My 10 year old son has been in special ed for several years now, in a mainstream class with a parapro. His official diagnosis is sensory integration disorder, but he has been in occupational, physical, and speech therapies to assist him with mild developmental delays. He's actually doing quite well in school now with the help he's been given.
But it has come to my attention that my parenting skills could use some work. One of his behaviors is that he will get very focused on one topic. He will go on and on in detail for hours about just one thing. I have a very hard time redirecting his conversation, and sometimes even just getting a word in edgewise when he's off on one of his monologues. I become bored and frustrated, and don't want to interact with him.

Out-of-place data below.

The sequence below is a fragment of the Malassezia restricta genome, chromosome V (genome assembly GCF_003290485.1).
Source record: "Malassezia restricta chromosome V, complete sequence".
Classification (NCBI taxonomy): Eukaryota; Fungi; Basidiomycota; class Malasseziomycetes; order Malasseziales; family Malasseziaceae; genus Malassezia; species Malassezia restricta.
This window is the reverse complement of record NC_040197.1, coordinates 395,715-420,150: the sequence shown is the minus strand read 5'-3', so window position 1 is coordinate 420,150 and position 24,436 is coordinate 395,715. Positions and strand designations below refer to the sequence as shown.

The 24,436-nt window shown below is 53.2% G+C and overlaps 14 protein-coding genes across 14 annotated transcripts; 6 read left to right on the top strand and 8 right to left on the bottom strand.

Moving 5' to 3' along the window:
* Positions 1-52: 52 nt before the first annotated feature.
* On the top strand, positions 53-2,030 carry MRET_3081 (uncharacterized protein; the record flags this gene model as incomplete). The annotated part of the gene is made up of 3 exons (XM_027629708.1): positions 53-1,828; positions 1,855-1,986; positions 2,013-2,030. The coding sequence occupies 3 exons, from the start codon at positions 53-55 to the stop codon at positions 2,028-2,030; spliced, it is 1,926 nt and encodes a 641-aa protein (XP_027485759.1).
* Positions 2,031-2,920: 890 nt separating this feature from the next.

It has become so much easier for me to just plop him in front of a computer game to keep him occupied, because this hold his attention. But one of his therapists mentioned that I'm using the computer as a "pacifier" instead of really spending quality one-on-one time with him. Unfortunately, it's true. :(
So what are ways that you engage kids in play and conversation when they are very hard to communicate with and redirect?
My ds can be like this. I try to show interest and than work to change the topic. Or I will talk to him about a topic that he enjoys however isn't his "favorite". Dh instead learns everything he can about the topic so they can actually converse. Both of these methods combined work well but on their own were not as successful. My way demonstrates to ds that sometimes the conversation needs to be of interest to both parties. Dh's way shows ds that his interests are important and allows him to actually converse not just monologue.